HSE researchers have used computer modeling to demonstrate the varying manipulability of decision-making procedures and to identify those least susceptible to manipulation. Their findings are published in the paper "Manipulability of Majority Relation-based Collective Decision Rules."
In selecting one of several possible options, people can use a range of rules (procedures) for collective decision making. While there are about 30 such rules in total, important decisions such as national elections normally use majority voting systems in which the winner is chosen by a majority.
The relative majority voting rule is the most well-known one, but there are also absolute and qualified majority voting systems. Under the relative majority system, a candidate needs to receive more votes than any of their opponents, but not necessarily more than half of all votes. This system is currently used in the U.K. and Japan, in Congressional elections in the U.S., and in voting for State Duma seats in single-member constituencies in Russia.
The relative majority voting rule leaves plenty of room for manipulation. For example, a voter may prefer option A, but understands that by voting for A, they may increase C's likelihood of winning, C being the least preferable option for them; so instead they modify their ballot by selecting B, which is not their option of choice but better than C. By voting strategically, they hope to defend their opinion better.
"We assume here that the voter initiates such manipulation and shall leave aside the question as to how they arrive at this decision and whether they have been advised by someone else to vote tactically. We are only interested in the possibility of someone seeing the benefit in making an insincere choice," says Daniel Karabekyan, one of the authors of the paper.
A real-life example of large-scale manipulation was the 1993 parliamentary election in Russia, in which the LDPR received 24 percent of seats. Although most experts had predicted with confidence that Gaidar's party would win by a wide margin, many people voted tactically for the LDPR—not necessarily because it was their party of choice, but in order to have opposition politicians represented in parliament.
In fact, political practice and research both reveal that the majority voting rule is not the only one which is manipulable. In the early 1970s, two American authors, Allan Gibbard and Mark Satterthwaite, independently published mathematical proof that any voting rule must be manipulable, as voters can always modify their ballot to defend their opinion better.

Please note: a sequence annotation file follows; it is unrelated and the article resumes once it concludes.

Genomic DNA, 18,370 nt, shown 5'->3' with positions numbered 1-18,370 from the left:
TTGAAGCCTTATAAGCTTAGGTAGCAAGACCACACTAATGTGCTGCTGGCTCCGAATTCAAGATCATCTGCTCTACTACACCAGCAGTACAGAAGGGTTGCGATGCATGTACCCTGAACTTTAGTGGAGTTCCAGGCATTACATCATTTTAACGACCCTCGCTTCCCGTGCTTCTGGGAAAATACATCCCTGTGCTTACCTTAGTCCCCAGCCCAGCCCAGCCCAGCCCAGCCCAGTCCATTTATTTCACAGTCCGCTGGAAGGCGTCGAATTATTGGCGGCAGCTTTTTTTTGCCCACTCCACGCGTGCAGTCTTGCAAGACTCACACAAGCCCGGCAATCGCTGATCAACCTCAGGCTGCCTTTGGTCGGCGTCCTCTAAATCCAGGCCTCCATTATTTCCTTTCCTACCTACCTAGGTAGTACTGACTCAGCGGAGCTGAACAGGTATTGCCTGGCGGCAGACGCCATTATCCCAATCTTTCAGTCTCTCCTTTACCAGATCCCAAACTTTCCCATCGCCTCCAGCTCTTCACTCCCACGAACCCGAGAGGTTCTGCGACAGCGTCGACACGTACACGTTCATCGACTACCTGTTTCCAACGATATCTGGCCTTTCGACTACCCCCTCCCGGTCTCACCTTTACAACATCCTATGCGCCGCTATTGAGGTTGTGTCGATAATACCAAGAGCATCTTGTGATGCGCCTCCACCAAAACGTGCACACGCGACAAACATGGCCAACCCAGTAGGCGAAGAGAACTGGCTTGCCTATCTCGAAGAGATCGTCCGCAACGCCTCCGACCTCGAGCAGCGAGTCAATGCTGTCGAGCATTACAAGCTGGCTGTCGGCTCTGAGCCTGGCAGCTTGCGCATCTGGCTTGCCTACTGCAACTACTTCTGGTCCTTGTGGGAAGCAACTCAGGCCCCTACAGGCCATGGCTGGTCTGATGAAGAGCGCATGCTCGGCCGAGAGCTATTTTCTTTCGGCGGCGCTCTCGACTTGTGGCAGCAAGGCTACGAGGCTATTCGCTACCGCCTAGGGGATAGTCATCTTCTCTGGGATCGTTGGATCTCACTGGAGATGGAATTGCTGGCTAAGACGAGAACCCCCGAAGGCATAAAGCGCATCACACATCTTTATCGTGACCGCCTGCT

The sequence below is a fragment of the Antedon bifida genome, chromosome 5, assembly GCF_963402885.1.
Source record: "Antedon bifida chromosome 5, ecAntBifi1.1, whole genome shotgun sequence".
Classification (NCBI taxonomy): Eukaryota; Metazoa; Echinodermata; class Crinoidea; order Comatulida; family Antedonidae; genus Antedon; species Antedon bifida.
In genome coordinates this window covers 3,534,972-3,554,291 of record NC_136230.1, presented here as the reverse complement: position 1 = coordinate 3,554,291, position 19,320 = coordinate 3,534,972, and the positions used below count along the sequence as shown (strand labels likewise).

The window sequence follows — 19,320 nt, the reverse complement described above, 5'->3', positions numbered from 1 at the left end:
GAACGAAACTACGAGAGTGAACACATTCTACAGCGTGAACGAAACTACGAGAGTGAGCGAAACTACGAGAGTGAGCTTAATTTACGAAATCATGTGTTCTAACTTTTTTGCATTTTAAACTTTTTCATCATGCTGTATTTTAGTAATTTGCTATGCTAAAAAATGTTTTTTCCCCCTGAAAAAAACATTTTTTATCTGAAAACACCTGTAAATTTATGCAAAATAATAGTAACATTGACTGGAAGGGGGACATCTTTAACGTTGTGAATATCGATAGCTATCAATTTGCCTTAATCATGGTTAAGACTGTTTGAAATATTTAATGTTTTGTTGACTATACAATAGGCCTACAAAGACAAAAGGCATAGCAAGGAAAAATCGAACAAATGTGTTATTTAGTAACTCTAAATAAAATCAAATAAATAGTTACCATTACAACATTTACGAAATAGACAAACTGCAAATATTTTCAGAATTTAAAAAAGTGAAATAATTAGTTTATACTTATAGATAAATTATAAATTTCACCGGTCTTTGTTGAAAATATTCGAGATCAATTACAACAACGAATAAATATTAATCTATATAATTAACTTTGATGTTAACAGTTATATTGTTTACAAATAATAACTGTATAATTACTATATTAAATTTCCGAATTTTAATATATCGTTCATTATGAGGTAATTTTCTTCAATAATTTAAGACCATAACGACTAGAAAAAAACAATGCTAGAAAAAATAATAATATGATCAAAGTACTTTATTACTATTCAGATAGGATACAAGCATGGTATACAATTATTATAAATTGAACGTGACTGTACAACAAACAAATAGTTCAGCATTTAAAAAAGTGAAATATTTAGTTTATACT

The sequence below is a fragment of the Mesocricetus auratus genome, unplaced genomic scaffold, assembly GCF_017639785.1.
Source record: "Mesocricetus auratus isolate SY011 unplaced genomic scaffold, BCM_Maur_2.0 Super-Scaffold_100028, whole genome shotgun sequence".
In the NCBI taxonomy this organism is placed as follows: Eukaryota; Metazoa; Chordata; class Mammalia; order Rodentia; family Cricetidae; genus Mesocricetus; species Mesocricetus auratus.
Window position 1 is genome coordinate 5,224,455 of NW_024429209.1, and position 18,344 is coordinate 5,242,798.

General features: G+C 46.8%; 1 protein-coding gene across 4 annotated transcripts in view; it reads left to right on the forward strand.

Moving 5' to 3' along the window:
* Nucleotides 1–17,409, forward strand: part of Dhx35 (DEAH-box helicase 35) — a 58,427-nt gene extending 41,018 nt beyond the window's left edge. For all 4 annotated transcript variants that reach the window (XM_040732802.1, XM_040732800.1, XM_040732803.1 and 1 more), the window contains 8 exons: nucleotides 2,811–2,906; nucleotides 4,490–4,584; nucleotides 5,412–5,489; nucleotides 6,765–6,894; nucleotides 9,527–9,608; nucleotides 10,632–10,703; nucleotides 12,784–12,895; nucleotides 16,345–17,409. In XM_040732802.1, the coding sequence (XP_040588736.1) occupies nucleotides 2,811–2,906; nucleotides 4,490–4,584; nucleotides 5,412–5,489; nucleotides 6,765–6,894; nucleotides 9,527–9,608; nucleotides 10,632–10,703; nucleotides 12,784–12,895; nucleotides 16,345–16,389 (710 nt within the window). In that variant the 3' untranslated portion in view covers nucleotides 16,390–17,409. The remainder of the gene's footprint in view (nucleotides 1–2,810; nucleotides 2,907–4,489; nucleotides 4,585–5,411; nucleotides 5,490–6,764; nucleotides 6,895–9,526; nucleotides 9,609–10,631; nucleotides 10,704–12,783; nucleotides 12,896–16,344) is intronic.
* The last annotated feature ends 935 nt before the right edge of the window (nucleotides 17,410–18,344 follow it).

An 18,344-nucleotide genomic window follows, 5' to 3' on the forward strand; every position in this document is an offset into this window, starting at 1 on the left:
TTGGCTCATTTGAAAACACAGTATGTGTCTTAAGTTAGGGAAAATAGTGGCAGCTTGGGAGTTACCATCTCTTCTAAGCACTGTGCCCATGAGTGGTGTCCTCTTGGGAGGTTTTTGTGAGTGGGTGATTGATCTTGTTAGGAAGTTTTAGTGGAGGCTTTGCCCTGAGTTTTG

Researchers interested in the subject have been working to rank different decision-making rules based on their manipulability. HSE mathematician Fuad Aleskerov was one of the first to publish a paper on the topic in 1999, titled "Degree of Manipulability of Social Choice Procedures," which discussed the use of computer modeling in testing collective decision-making procedures for manipulation. "There are no perfect rules and procedures. Manipulability is present in any procedure, according to a mathematical theorem. However, mathematical computation and modeling can indicate which rules are better than others," Professor Aleskerov explains.
In their paper "Manipulability of Majority Relation-based Collective Decision Rules," HSE researchers Aleskerov and Karabekyan consider 10 majority relation-based procedures and demonstrate that two of them—Uncovered set II and Fishburn's rule—are less manipulable than the others.
Fishburn's rule, proposed by Peter C. Fishburn, allows avoiding cycles, i.e. voting situations in which the winner cannot be determined by a majority vote, because for any option, a better alternative has been chosen: A>B>C>A. This is how the rule works. First, pairwise comparisons of all options are performed to establish the majority preference. For example, with three options, all three pairs, A and B, A and C, and B and C, are voted on to determine which alternative is preferred by a majority in each case. Then upper contours of preferred alternatives are constructed. For example, if a majority of voters prefer A to C and B to C, then A and B are placed in the upper contour relevant to C. Then a dominance relation is constructed based on the contour nesting principle—the fewer alternatives in the upper contour, the better. Undominated options are then finally chosen.
The Uncovered set II rule is similar to Fishburn's rule, but stricter in respect of dominance: In addition to upper contour nesting, it also requires dominance by the majority relation.
According to the researchers, knowing which rules are the least manipulable means that they can be recommended when decisions are made by small groups of voters, such as committees, boards of directors and others. "Due to their complexity, such rules are unlikely to be used in mass elections, but who knows? The study's findings may become highly relevant in the foreseeable future, in particular, as part of computerised decision support systems," said Aleskerov.
More information: Fuad Aleskerov et al, Manipulability of Majority Relation-Based Collective Decision Rules, Intelligent Decision Technologies 2017 (2017). DOI: 10.1007/978-3-319-59421-7_8
Provided by National Research University Higher School of Economics